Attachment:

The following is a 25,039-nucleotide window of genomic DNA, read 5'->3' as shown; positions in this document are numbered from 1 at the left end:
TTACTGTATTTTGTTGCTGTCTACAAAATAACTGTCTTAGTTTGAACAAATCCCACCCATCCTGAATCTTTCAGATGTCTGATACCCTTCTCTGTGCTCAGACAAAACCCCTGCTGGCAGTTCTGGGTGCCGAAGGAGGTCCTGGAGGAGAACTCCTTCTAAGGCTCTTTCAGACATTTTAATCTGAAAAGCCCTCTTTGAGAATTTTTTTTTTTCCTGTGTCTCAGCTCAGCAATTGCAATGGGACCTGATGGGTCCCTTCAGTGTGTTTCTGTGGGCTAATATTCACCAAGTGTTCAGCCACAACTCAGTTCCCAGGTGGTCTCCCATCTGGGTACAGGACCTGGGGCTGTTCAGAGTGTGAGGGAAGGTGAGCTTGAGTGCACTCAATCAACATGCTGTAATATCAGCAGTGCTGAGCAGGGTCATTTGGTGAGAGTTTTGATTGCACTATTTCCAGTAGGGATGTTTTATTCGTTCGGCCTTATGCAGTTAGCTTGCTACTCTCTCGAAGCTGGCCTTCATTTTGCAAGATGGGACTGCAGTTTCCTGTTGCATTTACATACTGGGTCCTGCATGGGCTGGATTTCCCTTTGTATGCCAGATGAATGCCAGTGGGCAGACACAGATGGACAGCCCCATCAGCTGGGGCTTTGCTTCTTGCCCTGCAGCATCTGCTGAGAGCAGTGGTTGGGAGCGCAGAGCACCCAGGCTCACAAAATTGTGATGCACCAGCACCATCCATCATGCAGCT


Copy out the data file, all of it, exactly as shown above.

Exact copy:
The following is a 25,039-nucleotide window of genomic DNA, read 5'->3' as shown; positions in this document are numbered from 1 at the left end:
TTACTGTATTTTGTTGCTGTCTACAAAATAACTGTCTTAGTTTGAACAAATCCCACCCATCCTGAATCTTTCAGATGTCTGATACCCTTCTCTGTGCTCAGACAAAACCCCTGCTGGCAGTTCTGGGTGCCGAAGGAGGTCCTGGAGGAGAACTCCTTCTAAGGCTCTTTCAGACATTTTAATCTGAAAAGCCCTCTTTGAGAATTTTTTTTTTTCCTGTGTCTCAGCTCAGCAATTGCAATGGGACCTGATGGGTCCCTTCAGTGTGTTTCTGTGGGCTAATATTCACCAAGTGTTCAGCCACAACTCAGTTCCCAGGTGGTCTCCCATCTGGGTACAGGACCTGGGGCTGTTCAGAGTGTGAGGGAAGGTGAGCTTGAGTGCACTCAATCAACATGCTGTAATATCAGCAGTGCTGAGCAGGGTCATTTGGTGAGAGTTTTGATTGCACTATTTCCAGTAGGGATGTTTTATTCGTTCGGCCTTATGCAGTTAGCTTGCTACTCTCTCGAAGCTGGCCTTCATTTTGCAAGATGGGACTGCAGTTTCCTGTTGCATTTACATACTGGGTCCTGCATGGGCTGGATTTCCCTTTGTATGCCAGATGAATGCCAGTGGGCAGACACAGATGGACAGCCCCATCAGCTGGGGCTTTGCTTCTTGCCCTGCAGCATCTGCTGAGAGCAGTGGTTGGGAGCGCAGAGCACCCAGGCTCACAAAATTGTGATGCACCAGCACCATCCATCATGCAGCT